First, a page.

'Fiscal cliff' deal may affect SA
South African economists are encouraged by the last-minute deal this week by the United States government to avert the fiscal cliff but they warned that it's a short-term solution and that the real impact on South Africa will be seen only in two months' time.
The deal on January 1 averted the spending cuts and tax increases that were likely to push the US back into recession, which would have had serious global implications. Instead, the Congress voted for a White House proposal that will see tax increases for high-income earners and spare the middle- and lower-income sectors.
But the key decisions on spending cuts and the debt ceiling has been delayed until March 1, and South African economists and analysts say this will be the real test for the US, which is close to its $16.3-trillion borrowing ceiling.
Ironically, the uncertainty could have a short-term benefit for gold-producing countries such as South Africa. The metal rose to a two-week high on Wednesday following news of the deal.
A rally in the equities market is also expected, although one analyst warned that the tax cuts, although affecting only a small percentage of the population, could have a slightly negative effect on South Africa, because US consumers could become cautious about spending.
Global and some local commentators said this week the US's inability to reach a deal that addressed the budget deficit could see a rally for gold over the coming weeks, as people look for certainty.
Protection against inflation
Chris Hart, chief economist at Investment Solutions, said the US deal did not address the urgent need to cut expenditure and the deficit was expected to widen.
"There is often a relationship between the dollar and the gold price. Gold offers protection against inflation and systemic risk. The dollar also fulfills that role but, when the dollar [is] being debased, gold benefits," said Hart.
In 2012, with the eurozone still facing a sovereign debt crisis and the so-called fiscal cliff looming over the US, governments, especially those of emerging economies such as China, Russia and Brazil, continued to increase reserves of the precious metal.
Some analysts believe that gold may also attract speculative buying if it breaks through the present high. It ended a little softer in the last quarter of 2012 because of concerns about its ability to retain traction.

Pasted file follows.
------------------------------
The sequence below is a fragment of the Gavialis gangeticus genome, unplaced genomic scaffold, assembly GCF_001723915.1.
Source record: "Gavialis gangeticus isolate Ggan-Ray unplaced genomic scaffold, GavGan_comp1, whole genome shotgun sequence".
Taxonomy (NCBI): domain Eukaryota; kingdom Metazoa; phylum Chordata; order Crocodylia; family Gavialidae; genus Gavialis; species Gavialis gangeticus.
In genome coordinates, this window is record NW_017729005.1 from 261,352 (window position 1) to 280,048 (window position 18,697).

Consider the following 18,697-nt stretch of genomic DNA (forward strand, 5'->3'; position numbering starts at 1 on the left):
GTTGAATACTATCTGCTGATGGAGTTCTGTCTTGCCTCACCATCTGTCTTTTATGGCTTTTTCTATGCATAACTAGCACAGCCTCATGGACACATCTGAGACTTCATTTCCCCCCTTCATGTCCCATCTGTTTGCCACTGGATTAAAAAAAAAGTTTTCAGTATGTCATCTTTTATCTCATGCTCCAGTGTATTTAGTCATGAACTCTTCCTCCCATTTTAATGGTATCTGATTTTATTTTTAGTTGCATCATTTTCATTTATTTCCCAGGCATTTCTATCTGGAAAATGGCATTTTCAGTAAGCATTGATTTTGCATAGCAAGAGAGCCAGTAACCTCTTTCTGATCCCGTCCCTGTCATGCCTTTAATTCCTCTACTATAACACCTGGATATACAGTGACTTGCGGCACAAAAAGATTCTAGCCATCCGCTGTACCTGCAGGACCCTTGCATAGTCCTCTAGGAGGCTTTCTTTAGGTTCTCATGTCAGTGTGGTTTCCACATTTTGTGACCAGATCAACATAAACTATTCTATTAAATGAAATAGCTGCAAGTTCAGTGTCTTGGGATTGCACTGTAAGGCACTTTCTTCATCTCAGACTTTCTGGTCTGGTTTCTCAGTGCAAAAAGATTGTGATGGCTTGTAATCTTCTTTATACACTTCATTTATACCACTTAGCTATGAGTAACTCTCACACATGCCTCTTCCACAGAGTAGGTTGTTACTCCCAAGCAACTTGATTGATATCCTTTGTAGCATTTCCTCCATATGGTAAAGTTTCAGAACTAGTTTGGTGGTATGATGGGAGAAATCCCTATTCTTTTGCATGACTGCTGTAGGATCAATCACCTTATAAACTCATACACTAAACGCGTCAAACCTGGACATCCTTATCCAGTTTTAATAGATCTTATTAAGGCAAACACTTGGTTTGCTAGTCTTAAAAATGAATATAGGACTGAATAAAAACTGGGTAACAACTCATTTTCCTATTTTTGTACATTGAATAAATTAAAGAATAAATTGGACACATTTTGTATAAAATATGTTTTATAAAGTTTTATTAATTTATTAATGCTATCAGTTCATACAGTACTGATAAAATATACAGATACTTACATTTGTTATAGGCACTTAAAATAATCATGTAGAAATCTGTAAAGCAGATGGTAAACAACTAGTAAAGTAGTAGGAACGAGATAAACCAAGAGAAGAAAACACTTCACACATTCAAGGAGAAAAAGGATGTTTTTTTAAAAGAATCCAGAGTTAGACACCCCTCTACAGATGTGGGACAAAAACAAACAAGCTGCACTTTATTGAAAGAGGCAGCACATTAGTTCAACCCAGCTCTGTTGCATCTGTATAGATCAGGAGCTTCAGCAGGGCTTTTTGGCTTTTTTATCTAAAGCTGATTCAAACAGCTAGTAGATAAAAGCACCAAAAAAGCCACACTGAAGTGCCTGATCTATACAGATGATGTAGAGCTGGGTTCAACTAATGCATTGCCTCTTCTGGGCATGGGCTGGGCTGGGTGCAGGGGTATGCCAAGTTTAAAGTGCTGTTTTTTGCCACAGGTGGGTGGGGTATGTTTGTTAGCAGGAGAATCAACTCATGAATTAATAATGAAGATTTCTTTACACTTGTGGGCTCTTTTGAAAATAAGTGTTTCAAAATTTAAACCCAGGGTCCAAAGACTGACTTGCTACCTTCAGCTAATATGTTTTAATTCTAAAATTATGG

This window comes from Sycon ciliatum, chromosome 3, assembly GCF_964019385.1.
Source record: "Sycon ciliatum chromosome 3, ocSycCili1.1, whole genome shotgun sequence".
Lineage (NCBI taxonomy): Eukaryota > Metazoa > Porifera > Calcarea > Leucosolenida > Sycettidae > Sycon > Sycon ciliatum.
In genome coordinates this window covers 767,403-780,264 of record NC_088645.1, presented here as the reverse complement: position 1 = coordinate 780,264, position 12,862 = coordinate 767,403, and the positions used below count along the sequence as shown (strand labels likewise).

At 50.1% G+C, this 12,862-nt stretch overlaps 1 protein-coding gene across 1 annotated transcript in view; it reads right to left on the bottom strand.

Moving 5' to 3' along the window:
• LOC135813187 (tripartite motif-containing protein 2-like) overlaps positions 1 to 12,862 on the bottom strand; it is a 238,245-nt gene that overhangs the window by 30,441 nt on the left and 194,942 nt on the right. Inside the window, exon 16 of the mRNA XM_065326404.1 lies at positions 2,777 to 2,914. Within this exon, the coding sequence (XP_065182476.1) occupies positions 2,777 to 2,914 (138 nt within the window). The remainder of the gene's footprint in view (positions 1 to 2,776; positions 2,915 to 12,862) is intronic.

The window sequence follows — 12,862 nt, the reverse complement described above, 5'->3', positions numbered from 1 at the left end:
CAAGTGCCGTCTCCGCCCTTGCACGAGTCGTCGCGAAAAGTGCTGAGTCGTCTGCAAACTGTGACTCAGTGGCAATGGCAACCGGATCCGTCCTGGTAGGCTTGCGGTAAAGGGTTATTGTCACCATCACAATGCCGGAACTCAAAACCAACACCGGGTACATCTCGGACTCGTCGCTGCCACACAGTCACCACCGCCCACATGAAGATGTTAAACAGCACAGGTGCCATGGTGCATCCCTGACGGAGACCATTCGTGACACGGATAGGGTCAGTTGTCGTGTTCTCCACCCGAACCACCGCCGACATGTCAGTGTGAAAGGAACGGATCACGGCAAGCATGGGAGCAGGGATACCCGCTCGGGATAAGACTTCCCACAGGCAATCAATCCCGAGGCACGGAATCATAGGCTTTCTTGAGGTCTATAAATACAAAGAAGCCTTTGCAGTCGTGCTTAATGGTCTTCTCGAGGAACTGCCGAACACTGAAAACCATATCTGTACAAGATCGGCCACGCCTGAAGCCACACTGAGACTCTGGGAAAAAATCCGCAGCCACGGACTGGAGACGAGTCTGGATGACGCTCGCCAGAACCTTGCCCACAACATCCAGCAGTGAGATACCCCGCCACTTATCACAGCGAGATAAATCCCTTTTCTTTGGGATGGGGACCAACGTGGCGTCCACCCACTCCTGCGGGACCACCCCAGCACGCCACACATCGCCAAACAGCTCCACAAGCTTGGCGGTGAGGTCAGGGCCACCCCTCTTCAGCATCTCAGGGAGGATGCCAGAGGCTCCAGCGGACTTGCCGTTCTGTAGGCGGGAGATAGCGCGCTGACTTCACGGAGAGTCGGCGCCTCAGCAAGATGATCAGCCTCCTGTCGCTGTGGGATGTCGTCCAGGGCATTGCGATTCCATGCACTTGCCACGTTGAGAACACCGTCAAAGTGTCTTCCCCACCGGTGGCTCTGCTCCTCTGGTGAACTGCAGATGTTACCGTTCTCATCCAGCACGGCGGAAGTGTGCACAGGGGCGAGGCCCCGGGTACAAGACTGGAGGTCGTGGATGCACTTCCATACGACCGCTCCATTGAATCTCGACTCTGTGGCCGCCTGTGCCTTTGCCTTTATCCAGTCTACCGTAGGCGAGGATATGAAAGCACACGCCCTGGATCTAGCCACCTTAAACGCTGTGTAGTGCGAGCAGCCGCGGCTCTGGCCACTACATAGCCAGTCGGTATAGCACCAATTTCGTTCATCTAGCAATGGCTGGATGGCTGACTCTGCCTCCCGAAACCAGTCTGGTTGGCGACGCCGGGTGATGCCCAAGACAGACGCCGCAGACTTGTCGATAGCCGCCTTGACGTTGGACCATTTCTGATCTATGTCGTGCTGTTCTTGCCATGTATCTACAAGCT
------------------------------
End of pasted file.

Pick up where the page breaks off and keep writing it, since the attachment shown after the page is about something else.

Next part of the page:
Based on gold's performance so far, global financial services firm Morgan Stanley expects the metal to be among the top-performing commodities in 2013 and is its "preferred fundamental metal exposure", because the company predicts there will be more quantitative easing in the US and Europe.
The global investment banking firm, Goldman Sachs, believes the metal is likely to peak this year before declining in 2014.
According to Reuters, US Bancorp, in its outlook for 2013, said the financial uncertainty warranted a defensive posture.
"We, therefore, think gold and platinum are an outright buy at present levels as both metals have very low supply elasticity and are key beneficiaries to loose monetary policy."
The bank said it expected gold to reach $1 950 an ounce during the next three months and platinum, which closed on January 2 at $1 566, would move to $1800 in the same period.
Edward Meir, a metals analyst at INTL FCStone, a Fortune 500 company, said in a precious metals report: "Whatever happens in Washington, we suspect gold will likely do better over the next few weeks as the colossal failure of political will to get America's fiscal house in order should provide fodder for the gold bugs to bid prices higher, the current slight decline we see notwithstanding."
But a high gold price may not necessarily spell good news for South Africa's gold mining industry if the rand slips, as some analysts have predicted. Hart said a gold price high against a weaker rand would see short-term benefits for gold but would eventually push up costs, a problem already plaguing the local mining industry.
The best-case scenario for the local industry would be a stable currency, combined with higher precious metal prices. Also good, Hart said, would be if the US could avoid a recession.
The rand also recovered in the first few days of the new year, coinciding with market anxieties over the US deal.
Hart said: "I think it's the weak dollar effect. But it's also about our own internal uncertainty [that] has been largely resolved; people are reasonably hopeful."
The JSE, like global markets, responded well to the news on January 2, passing its 40 000 point barrier to reach 40061.23 points, the highest since December 28 2012, extending a 20% gain made last year. Notable share price increases were seen for Anglo American, BHP Billiton, Exxaro Resources, African Rainbow Minerals, AngloGold Ashanti and Gold Fields.
Global markets opened on January 3 a little weaker, with analysts saying that the looming budget fight was responsible.
Annabel Bishop, group economist for Investec, said South Africa was unlikely to see a real benefit from the US deal in the next two months. "If anything, it might have a slightly negative impact on South Africa. While tax cuts are levelled at the very wealthy, spending by the US consumer may reduce."
Bishop, like other analysts, was concerned about the impact further spending cuts, expected in March, would have on South Africa. "I expect that one of the outcomes of this deal is that we will see a rally on equity markets," she said.